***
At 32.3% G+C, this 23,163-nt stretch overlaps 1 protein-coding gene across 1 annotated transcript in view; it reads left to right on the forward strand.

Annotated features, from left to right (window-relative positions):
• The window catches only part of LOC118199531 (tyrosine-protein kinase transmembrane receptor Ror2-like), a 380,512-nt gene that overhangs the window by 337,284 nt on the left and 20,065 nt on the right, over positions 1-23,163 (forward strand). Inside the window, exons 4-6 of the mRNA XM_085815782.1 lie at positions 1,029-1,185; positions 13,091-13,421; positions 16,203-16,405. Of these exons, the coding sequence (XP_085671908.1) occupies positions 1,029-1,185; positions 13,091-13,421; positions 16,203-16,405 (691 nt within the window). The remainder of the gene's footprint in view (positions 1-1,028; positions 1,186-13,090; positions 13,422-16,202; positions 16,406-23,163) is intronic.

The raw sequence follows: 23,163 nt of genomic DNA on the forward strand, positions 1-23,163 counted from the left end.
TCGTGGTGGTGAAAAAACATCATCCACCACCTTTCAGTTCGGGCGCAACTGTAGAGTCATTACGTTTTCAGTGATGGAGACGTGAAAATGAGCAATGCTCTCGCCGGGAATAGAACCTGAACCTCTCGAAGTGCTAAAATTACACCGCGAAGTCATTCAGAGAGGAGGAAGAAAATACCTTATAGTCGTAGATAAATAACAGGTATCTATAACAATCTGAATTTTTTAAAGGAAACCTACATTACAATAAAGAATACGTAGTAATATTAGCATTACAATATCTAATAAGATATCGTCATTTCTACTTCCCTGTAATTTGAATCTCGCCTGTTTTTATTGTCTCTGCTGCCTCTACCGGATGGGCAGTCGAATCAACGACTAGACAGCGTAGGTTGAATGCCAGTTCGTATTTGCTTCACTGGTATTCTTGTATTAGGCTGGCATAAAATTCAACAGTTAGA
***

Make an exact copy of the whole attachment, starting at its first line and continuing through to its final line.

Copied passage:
At 32.3% G+C, this 23,163-nt stretch overlaps 1 protein-coding gene across 1 annotated transcript in view; it reads left to right on the forward strand.

Annotated features, from left to right (window-relative positions):
• The window catches only part of LOC118199531 (tyrosine-protein kinase transmembrane receptor Ror2-like), a 380,512-nt gene that overhangs the window by 337,284 nt on the left and 20,065 nt on the right, over positions 1-23,163 (forward strand). Inside the window, exons 4-6 of the mRNA XM_085815782.1 lie at positions 1,029-1,185; positions 13,091-13,421; positions 16,203-16,405. Of these exons, the coding sequence (XP_085671908.1) occupies positions 1,029-1,185; positions 13,091-13,421; positions 16,203-16,405 (691 nt within the window). The remainder of the gene's footprint in view (positions 1-1,028; positions 1,186-13,090; positions 13,422-16,202; positions 16,406-23,163) is intronic.

The raw sequence follows: 23,163 nt of genomic DNA on the forward strand, positions 1-23,163 counted from the left end.
TCGTGGTGGTGAAAAAACATCATCCACCACCTTTCAGTTCGGGCGCAACTGTAGAGTCATTACGTTTTCAGTGATGGAGACGTGAAAATGAGCAATGCTCTCGCCGGGAATAGAACCTGAACCTCTCGAAGTGCTAAAATTACACCGCGAAGTCATTCAGAGAGGAGGAAGAAAATACCTTATAGTCGTAGATAAATAACAGGTATCTATAACAATCTGAATTTTTTAAAGGAAACCTACATTACAATAAAGAATACGTAGTAATATTAGCATTACAATATCTAATAAGATATCGTCATTTCTACTTCCCTGTAATTTGAATCTCGCCTGTTTTTATTGTCTCTGCTGCCTCTACCGGATGGGCAGTCGAATCAACGACTAGACAGCGTAGGTTGAATGCCAGTTCGTATTTGCTTCACTGGTATTCTTGTATTAGGCTGGCATAAAATTCAACAGTTAGA